South Africa: Tune Me What - the Golden Show

10 July 2014
ThinkAfricaPress
opinion

Well, we've done it! We've reached 50 episodes of Tune Me What? - it's the Golden Episode!

When we started out on our mission to bring South African music to a wider audience in May last year we thought it would be fun reliving our old university radio show days and yakking about the music we both love. Obviously we hoped other people would feel the same and would get a kick out if it.

But it surpassed our expectations.

We have made new friends and even reconnected with some old ones through this show. We've expanded our own musical horizon by discovering so much more South African music than we imagined was out there, particularly by coming across new and emerging artists but also by mining the rich legacy of music our home country has produced over the decades.

Besides the personal satisfaction, Tune Me What? has three main purposes: to celebrate the musical legacy of our home country; to discover new music; and, most importantly, to spread the word about this rich musical gold mine to the world. It's a pleasant task, but not an easy one.

One the one hand, British and American popular culture has always dominated the world stage making it hard for artists from other counties to be heard, particularly when their art reflects their local experience rather than a generalised global one.

That said, the local South African music industry has sometimes been its own worst enemy. Not enough local resources have been given historically to developing talent and not enough resources are now given to preserving legacy. Even today, in the age of the Internet, it is difficult to find information about many recording artists and albums.

Meanwhile, even when South African artists do mange to get their records and CDs into stores in London or New York, they tend to be lumped together as a single homogenous 'world music' label. So-called 'world music' might once have had its place in marketing the unfamiliar sounds of non-UK/US music in the West, but it has passed its sell-by date. It is time to have a more mature view now: not all music from Africa and Asia is a single 'ethnic' music but lazy marketeers still label it as such.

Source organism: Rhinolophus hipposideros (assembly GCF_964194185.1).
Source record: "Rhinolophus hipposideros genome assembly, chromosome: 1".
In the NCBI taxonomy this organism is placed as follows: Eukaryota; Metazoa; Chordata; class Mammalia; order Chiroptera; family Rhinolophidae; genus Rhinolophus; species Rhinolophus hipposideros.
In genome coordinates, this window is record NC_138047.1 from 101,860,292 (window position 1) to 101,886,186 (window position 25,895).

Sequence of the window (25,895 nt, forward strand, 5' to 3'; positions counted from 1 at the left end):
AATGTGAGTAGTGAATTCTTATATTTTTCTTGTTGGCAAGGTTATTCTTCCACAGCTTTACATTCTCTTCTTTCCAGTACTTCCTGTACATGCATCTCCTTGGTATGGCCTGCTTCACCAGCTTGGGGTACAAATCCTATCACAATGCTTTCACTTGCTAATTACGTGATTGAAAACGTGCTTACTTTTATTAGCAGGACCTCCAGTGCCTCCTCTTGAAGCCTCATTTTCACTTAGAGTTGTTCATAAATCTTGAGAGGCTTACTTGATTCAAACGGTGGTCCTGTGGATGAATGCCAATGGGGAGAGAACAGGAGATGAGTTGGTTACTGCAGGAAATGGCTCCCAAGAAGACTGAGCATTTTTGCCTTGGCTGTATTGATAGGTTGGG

Lucky Dube, Hugh Masekela and National Wake will all be found in the 'World Music' section of London's HMV stores, but they are reggae, jazz and punk respectively. We've often joked how funny it would be if you went to Musica in Johannesburg and found Elvis Presley, Dolly Parton, Miles Davis and Metallica all in the same section simply labelled 'American Music'.

It's almost as if any name a Western shelf-packer can't pronounce easily is simply dismissed as 'world music'. We just know that if a great emerging talent like Nakhane Toure were to find a UK or US distributer he'd be dumped straight into that 'world' bin, even though his music is as universal and exciting as a Jake Buggs or a Lana Del Rey.

So there's still a lot of work to do to spread the word and to sensitise the world about South African music. But it's a task we undertake with great pleasure because the secret is getting out: there is so much South African music and so much of it is simply great music! The proof? Fifty shows! That's more than two days of continual listening to some really awesome and undervalued music. We're so pleased that you've joined us for some part of the journey.

Of course, all the episodes are archived here, so you can always dip back in. But most importantly, stick around for more adventures in South African sound - and tell your friends to join us. The ride continues!

Tune Me What? is a podcast and blog by Brett Lock and Leon Lazarus that highlights South African music and artists at home and around the world. For more information, visit tunemewhat.com or facebook.com/TuneMeWhat.

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